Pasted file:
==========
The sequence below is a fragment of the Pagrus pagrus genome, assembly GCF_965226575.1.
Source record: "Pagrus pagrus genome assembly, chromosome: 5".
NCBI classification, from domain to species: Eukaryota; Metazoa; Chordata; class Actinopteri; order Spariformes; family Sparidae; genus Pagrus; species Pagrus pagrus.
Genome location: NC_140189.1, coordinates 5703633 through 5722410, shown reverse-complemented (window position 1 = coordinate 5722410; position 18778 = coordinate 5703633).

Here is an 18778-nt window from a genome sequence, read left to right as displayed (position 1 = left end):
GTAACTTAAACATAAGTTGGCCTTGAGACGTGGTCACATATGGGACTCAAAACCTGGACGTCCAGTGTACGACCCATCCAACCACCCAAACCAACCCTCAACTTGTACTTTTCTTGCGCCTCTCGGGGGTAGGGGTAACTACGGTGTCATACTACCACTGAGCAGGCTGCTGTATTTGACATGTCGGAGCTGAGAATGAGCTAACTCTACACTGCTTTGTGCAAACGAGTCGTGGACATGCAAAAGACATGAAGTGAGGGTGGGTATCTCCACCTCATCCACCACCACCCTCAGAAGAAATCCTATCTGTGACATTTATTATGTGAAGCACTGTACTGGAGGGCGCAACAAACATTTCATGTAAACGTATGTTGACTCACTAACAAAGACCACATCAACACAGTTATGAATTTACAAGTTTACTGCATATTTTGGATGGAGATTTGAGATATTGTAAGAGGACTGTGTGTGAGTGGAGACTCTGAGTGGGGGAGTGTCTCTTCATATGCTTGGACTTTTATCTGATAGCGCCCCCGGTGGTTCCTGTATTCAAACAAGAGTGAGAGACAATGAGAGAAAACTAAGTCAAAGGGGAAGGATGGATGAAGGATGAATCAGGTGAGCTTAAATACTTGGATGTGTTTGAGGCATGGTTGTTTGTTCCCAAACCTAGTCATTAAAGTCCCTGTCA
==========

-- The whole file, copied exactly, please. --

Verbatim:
The sequence below is a fragment of the Pagrus pagrus genome, assembly GCF_965226575.1.
Source record: "Pagrus pagrus genome assembly, chromosome: 5".
NCBI classification, from domain to species: Eukaryota; Metazoa; Chordata; class Actinopteri; order Spariformes; family Sparidae; genus Pagrus; species Pagrus pagrus.
Genome location: NC_140189.1, coordinates 5703633 through 5722410, shown reverse-complemented (window position 1 = coordinate 5722410; position 18778 = coordinate 5703633).

Here is an 18778-nt window from a genome sequence, read left to right as displayed (position 1 = left end):
GTAACTTAAACATAAGTTGGCCTTGAGACGTGGTCACATATGGGACTCAAAACCTGGACGTCCAGTGTACGACCCATCCAACCACCCAAACCAACCCTCAACTTGTACTTTTCTTGCGCCTCTCGGGGGTAGGGGTAACTACGGTGTCATACTACCACTGAGCAGGCTGCTGTATTTGACATGTCGGAGCTGAGAATGAGCTAACTCTACACTGCTTTGTGCAAACGAGTCGTGGACATGCAAAAGACATGAAGTGAGGGTGGGTATCTCCACCTCATCCACCACCACCCTCAGAAGAAATCCTATCTGTGACATTTATTATGTGAAGCACTGTACTGGAGGGCGCAACAAACATTTCATGTAAACGTATGTTGACTCACTAACAAAGACCACATCAACACAGTTATGAATTTACAAGTTTACTGCATATTTTGGATGGAGATTTGAGATATTGTAAGAGGACTGTGTGTGAGTGGAGACTCTGAGTGGGGGAGTGTCTCTTCATATGCTTGGACTTTTATCTGATAGCGCCCCCGGTGGTTCCTGTATTCAAACAAGAGTGAGAGACAATGAGAGAAAACTAAGTCAAAGGGGAAGGATGGATGAAGGATGAATCAGGTGAGCTTAAATACTTGGATGTGTTTGAGGCATGGTTGTTTGTTCCCAAACCTAGTCATTAAAGTCCCTGTCA